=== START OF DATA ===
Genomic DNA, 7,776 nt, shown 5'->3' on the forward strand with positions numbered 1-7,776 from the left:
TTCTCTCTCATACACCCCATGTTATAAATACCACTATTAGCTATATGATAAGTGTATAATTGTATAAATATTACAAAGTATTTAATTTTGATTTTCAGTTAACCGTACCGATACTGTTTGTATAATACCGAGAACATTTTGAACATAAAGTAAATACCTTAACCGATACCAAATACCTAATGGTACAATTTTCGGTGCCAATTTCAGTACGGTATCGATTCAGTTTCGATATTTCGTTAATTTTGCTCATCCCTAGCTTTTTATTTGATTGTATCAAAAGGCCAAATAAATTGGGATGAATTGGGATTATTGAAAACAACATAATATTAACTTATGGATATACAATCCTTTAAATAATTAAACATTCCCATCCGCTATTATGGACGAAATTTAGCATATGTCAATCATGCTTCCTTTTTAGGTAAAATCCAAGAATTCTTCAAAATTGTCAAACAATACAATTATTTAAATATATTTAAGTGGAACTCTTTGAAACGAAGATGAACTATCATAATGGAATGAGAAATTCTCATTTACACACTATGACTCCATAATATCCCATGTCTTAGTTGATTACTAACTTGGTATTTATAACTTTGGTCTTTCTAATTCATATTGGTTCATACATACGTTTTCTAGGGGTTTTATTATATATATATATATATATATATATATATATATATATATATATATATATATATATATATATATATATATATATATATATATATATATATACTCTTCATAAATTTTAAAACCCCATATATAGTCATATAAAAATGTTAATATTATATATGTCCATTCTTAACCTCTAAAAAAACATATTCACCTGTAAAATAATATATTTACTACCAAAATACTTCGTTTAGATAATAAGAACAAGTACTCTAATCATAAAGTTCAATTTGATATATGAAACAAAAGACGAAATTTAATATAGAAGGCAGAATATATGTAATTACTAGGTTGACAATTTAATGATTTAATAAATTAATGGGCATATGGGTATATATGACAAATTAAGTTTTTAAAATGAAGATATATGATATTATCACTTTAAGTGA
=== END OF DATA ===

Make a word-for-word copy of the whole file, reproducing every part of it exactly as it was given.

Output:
Genomic DNA, 7,776 nt, shown 5'->3' on the forward strand with positions numbered 1-7,776 from the left:
TTCTCTCTCATACACCCCATGTTATAAATACCACTATTAGCTATATGATAAGTGTATAATTGTATAAATATTACAAAGTATTTAATTTTGATTTTCAGTTAACCGTACCGATACTGTTTGTATAATACCGAGAACATTTTGAACATAAAGTAAATACCTTAACCGATACCAAATACCTAATGGTACAATTTTCGGTGCCAATTTCAGTACGGTATCGATTCAGTTTCGATATTTCGTTAATTTTGCTCATCCCTAGCTTTTTATTTGATTGTATCAAAAGGCCAAATAAATTGGGATGAATTGGGATTATTGAAAACAACATAATATTAACTTATGGATATACAATCCTTTAAATAATTAAACATTCCCATCCGCTATTATGGACGAAATTTAGCATATGTCAATCATGCTTCCTTTTTAGGTAAAATCCAAGAATTCTTCAAAATTGTCAAACAATACAATTATTTAAATATATTTAAGTGGAACTCTTTGAAACGAAGATGAACTATCATAATGGAATGAGAAATTCTCATTTACACACTATGACTCCATAATATCCCATGTCTTAGTTGATTACTAACTTGGTATTTATAACTTTGGTCTTTCTAATTCATATTGGTTCATACATACGTTTTCTAGGGGTTTTATTATATATATATATATATATATATATATATATATATATATATATATATATATATATATATATATATATATATATATATATATATATATATACTCTTCATAAATTTTAAAACCCCATATATAGTCATATAAAAATGTTAATATTATATATGTCCATTCTTAACCTCTAAAAAAACATATTCACCTGTAAAATAATATATTTACTACCAAAATACTTCGTTTAGATAATAAGAACAAGTACTCTAATCATAAAGTTCAATTTGATATATGAAACAAAAGACGAAATTTAATATAGAAGGCAGAATATATGTAATTACTAGGTTGACAATTTAATGATTTAATAAATTAATGGGCATATGGGTATATATGACAAATTAAGTTTTTAAAATGAAGATATATGATATTATCACTTTAAGTGA